Resource Constraints and Critical Path Method (updated)
By Giovanni Stoto - Management Consultant
By definition, the Critical Path includes the activities with zero Total Float and therefore a delay in any of these activities will cause a delay to the project’s planned completion date.
Total Float is the amount of time that an activity can be delayed from its Early Start without delaying the project finish date. The activities with shorter floats are more critical than those with a longer one.
Early Start is the earliest possible date on which an activity can start, based on the schedule network logic and any Schedule Constraints.
Schedule Constraints include resource constraints, finance and supply constraints, calendar constraints and imposed dates. The word any here makes the difference: the float should be calculated with all schedule constraints, including those deriving from resource usage, and not only with those deriving from the network sequence logic.
Most project management software programs do not calculate true activity floats because they do not consider resource constraints during the backward pass. as the availability of resources is completely ignored.
The resource dependencies is at the core of the Critical Chain Method, a scheduling techniques alternative to the Critical Path. The Critical Chain is the sequence of both precedence- and resource-dependent activities that prevents a project from being completed in a shorter time, given finite resources. If resources are always available in unlimited quantities, then a project's critical chain is identical to its critical path.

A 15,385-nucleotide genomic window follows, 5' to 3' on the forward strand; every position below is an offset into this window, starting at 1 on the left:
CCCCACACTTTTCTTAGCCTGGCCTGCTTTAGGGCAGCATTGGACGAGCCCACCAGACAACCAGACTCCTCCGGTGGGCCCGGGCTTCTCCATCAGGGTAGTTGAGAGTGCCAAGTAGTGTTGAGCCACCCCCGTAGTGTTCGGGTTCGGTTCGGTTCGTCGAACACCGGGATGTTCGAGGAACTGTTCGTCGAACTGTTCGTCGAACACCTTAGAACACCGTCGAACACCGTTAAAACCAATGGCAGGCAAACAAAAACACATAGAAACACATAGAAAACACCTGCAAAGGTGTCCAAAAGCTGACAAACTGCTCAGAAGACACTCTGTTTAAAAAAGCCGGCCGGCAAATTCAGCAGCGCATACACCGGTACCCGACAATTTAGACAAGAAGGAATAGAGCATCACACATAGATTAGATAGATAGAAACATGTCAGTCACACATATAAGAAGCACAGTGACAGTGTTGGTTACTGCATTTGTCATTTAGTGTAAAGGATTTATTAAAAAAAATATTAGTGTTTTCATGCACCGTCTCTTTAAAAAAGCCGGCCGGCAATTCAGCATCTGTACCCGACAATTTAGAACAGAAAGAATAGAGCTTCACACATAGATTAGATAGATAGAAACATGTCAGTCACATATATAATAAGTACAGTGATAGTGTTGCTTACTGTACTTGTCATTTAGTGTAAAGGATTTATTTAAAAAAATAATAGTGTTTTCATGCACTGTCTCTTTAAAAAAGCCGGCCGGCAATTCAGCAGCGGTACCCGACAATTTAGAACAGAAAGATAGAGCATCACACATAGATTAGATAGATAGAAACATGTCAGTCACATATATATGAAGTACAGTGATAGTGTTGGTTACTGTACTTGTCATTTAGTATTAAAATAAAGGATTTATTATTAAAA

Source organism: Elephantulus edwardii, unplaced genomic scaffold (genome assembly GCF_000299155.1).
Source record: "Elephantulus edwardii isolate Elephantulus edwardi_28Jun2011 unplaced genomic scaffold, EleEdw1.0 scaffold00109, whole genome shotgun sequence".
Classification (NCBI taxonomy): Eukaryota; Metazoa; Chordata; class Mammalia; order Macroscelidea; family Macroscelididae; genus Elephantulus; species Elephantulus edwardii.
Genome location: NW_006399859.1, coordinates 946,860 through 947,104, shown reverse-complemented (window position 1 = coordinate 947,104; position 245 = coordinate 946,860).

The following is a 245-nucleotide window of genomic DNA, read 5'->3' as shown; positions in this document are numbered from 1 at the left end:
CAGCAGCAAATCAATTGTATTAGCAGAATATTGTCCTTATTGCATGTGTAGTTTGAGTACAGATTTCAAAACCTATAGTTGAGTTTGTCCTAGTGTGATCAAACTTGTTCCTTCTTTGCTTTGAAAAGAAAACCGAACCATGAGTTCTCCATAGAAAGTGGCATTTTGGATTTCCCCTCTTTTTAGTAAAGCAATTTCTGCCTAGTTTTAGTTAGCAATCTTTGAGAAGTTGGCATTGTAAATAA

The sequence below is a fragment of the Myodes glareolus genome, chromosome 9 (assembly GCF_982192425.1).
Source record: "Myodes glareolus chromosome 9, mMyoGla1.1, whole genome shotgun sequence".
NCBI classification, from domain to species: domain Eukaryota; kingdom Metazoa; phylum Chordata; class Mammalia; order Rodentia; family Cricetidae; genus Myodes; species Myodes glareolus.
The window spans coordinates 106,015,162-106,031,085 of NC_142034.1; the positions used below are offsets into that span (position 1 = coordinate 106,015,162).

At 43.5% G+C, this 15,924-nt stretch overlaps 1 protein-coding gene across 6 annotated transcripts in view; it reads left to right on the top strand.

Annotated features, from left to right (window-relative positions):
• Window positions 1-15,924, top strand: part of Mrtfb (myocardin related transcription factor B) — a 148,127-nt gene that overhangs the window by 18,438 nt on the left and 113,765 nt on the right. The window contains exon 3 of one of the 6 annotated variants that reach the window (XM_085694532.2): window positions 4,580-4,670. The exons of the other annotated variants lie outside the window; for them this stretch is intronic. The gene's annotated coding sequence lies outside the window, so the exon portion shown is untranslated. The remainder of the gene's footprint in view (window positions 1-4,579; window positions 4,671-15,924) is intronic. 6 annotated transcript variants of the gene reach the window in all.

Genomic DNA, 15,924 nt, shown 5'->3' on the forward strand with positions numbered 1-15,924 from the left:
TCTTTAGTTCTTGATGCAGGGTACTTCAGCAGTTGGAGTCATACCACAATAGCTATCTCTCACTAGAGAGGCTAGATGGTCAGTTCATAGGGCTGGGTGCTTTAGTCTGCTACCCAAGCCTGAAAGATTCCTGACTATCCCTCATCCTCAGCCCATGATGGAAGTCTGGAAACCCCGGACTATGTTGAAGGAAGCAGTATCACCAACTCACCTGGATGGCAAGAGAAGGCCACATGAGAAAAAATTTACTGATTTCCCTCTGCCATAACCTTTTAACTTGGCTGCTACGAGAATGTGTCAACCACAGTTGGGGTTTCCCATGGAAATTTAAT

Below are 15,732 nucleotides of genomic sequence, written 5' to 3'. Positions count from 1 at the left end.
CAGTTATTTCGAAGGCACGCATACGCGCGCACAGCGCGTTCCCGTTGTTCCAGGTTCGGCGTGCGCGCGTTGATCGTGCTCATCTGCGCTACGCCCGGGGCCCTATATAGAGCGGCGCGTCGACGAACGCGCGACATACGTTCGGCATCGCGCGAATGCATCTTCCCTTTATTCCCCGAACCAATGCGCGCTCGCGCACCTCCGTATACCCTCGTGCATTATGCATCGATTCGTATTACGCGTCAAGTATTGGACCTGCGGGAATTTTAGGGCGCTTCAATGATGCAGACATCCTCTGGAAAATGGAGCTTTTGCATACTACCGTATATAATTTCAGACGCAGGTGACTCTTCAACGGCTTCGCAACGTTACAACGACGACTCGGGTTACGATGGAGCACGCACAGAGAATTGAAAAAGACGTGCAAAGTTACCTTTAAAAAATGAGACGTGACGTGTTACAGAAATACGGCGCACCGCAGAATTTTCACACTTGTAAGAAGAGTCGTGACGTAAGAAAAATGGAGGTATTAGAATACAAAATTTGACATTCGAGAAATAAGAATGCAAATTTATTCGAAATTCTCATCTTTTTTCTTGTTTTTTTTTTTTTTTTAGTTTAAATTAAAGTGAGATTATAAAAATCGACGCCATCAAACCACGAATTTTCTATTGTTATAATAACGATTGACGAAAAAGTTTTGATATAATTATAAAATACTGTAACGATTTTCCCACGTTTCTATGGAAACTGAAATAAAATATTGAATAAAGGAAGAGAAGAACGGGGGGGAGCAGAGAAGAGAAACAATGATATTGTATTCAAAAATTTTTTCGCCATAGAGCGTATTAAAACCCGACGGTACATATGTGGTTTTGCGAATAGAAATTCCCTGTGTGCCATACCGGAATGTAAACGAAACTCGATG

The main features that distinguish Critical Chain from Critical Path are:
- Resources are required to be flexible in start times, and be able to quickly switch between tasks and task chains to keep the project on schedule.
- Activities are scheduled using the Late Start dates, and their duration is estimated in an aggressive way, padding is forbidden.
- Use of (often implicit) resource dependencies. Implicit means that they are not included in the project network, but must be identified by looking at the resource requirements.
- Lack of search for an optimum solution. A "good enough" solution is enough because:
- there is no analytical method for finding an absolute optimum
- the inherent uncertainty in estimates is much greater than the difference between the optimum and near-optimum
- Identification and insertion of buffers (project, feeding and resources).
- Monitoring project progress by monitoring the consumption rate of the buffers rather than individual task performance to schedule.
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